Saturday, January 30, 2016

Allison Grayhurst writes

Golden Eagle

Awakened from my dying
on the barren hill.
I speak my mind, and I am pulled off course,
rejected in my honesty,
as though I had no right to drum my dream,
as though silence and the undercurrent of resentment,
confusion and blame was so much better,
as if clarity was a betrayal - too much to ask,
too much to give.
But that is the name on that package
and it belongs back on the shelf.
That day of lower energy is over.
That was the rainbow from the wrong event
that soured when ingested, that left a pile of soot
on my doorstep. I am ready to release what must be released,
ready to be unattached and unafraid.
The zenith of my sky is open
and I feel something soft and perfect growing
in my pocket.



  1. The golden eagle (Aquila chrysaetos) is part of a group of raptors called “booted eagles,” defined by the feathering over their tarsus. With broad, long wings, from 66 to 102 cm (26 to 40 in) in length and from 1.8 (5 ft 1 in) to 2.34 m (7 ft 8 in), it weighs between 4.05 kg (8.9 lb) and 6.35 kg (14.0 lb) in its largest subspecies; however, a female that was banded and released in 2006 near the Bridger-Teton National Forest in Wyoming weighed 7.7 kg (17 lb). Birds bred for falconry have wingspans as large as 2.81 m (9 ft 3 in) and a mass of 12.1 kg (27 lb). Its hallux-claw (hind claw) ranges from 4.5 to 6.34 cm (1.77 to 2.50 in). Unique among eagles, it flies in a slight dihedral, meaning that its wings are held in a slight, upturned V. When soaring, it holds its wings and tail in one plane, with the primary tips spread, allowing a typical soaring speed of 45–52 kph (28–32 mph), but it may attain speeds up to 190 kmh (120 mph). When diving (stooping), it holds its wings tight and partially closed against its body, and the legs up against its tail, and can reach speeds of up to 320 kph (200 mph), making it the second fastest animal. Although most flight has a purpose (territoriality, hunting), solitary birds or well-established breeding pairs sometimes fly for enjoyment. Due to its hunting prowess, it has gained great mystic reverence from various tribal cultures, and falconers have used it to hunt and kill prey such as gray wolves. Raptors in general are not known for strong voices, but the golden eagle is particularly silent, even while breeding, and its voice is weak, high, and shrill, described as "quite pathetic" and "puppy-like." Although highly solitary outside of the bond between breeding pairs, exceptionally cold weather may cause golden eagles to perch together; in eastern Idaho, 124 individuals were observed perched closely along a line of 85 power poles. Essentially monogamous, pairs remain together for years, possibly for life. Females lay up to four eggs, and, after incubating for six weeks, typically one or two birds survive to fledge in about three months, after which they wander widely for four or five years until establishing a territory for themselves, often as large as 200 km2 (77 sq mi). It is still the most widely distributed species of eagle, but it was once widespread across the entire Holarctic, the terrestrial ecozone that encompasses most of the northern hemisphere. The American golden eagle (Aquila chrysaetos canadensis)is probably the most numerous subspecies and the one with the largest breeding range, comprising most of Alaska and the rest of the United States west of a line from North Dakota to Texas; it once bred widely in the Appalachian Plateau, and a pair was known to nest in Maine until 1999, but human overpopulation has reduced its habitat. It breeds in all the Canadian provinces except Nova Scotia. The southern limits of its range are in central Mexico, from the Guadalajara area in the west to the Tampico area in the east.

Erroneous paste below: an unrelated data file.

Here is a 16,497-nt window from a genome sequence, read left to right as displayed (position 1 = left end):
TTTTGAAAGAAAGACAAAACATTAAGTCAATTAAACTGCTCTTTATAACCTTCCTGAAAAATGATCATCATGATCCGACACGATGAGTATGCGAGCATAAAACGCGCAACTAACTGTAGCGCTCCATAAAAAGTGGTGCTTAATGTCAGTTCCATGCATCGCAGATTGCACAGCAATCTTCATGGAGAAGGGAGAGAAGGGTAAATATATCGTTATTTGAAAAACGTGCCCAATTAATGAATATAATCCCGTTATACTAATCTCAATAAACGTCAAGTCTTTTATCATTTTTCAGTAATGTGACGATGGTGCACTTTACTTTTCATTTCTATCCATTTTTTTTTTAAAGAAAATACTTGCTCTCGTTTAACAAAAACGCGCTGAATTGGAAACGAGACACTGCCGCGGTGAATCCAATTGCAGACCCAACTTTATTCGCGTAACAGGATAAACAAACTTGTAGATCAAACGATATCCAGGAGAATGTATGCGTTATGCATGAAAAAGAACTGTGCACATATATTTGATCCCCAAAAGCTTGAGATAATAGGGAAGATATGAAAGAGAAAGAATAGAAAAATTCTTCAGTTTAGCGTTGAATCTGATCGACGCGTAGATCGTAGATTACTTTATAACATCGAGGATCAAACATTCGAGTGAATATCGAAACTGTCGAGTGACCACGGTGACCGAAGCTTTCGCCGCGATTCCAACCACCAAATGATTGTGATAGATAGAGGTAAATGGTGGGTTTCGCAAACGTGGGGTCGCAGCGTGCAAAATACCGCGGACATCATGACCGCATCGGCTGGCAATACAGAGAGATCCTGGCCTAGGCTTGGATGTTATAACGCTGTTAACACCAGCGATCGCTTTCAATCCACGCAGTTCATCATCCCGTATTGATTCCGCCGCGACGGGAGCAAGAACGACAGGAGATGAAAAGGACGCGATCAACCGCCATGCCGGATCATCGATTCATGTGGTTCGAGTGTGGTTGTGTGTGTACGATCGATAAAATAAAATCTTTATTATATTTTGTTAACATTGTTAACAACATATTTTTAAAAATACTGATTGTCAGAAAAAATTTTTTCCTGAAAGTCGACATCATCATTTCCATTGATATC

2. In a related note, since Allison is from Toronto, "Golden Eagle" may also resonate with her as the English name of Giniw-bine (Kineubenae, Quinipeno, Quenebenaw, meaning "golden eagle[-like partridge]" in Anishinaabe). Two generations earlier his Mississauga Ojibwa ancestors had swept southward from the Mississagi River on Georgian Bay, and by 1700 had expelled the Iroquois from the north shore of Lake Ontario. But the outbreak of the American Revolution led to the arrival of thousands of white and Iroquois refugees. In 1784 the Mississaugas were obliged to cede the western end of the lake in order to provide land for the newcomers, though they managed to retain the Mississauga Tract, between Burlington Bay (Hamilton Harbour) and the Credit River, and the understanding that "the Farmers would help us" and that the First Nations could "encamp and fish where we pleased," according to Giniw-bine. But, as he complained, the settlers "shoot our dogs and never give us any assistance as was promised to our old Chiefs." As the principal chief of his tribe on Twelve Mile (Bronte) Creek, in 1805 he negotiated with the British over the sale of the Mississauga Tract; in return for the entire lakefront, William Claus, deputy superintendent general of Indian affairs in Upper Canada, promised that the Mississaugas would keep the river mouths and their rights to the fisheries. (They retained the interior section until 1818, but the fish and game populations had declined drastically, and their own numbers had been severely reduced, from more than 500 to approximately 350.) By 1812, as a new war between the Americans and the British intruded into southern Ontario, Golden Eagle, "getting too old to walk," believed he had obtained "warrior’s medicine" after a fast. To demonstrate his newfound invulnerability he arranged for one of his companions to shoot at him when he raised a thin kettle before his face, assuring them that he would collect the bullet in the kettle. Instead, "the lead went into his head and ... killed him on the spot."


Join the conversation! What is your reaction to the post?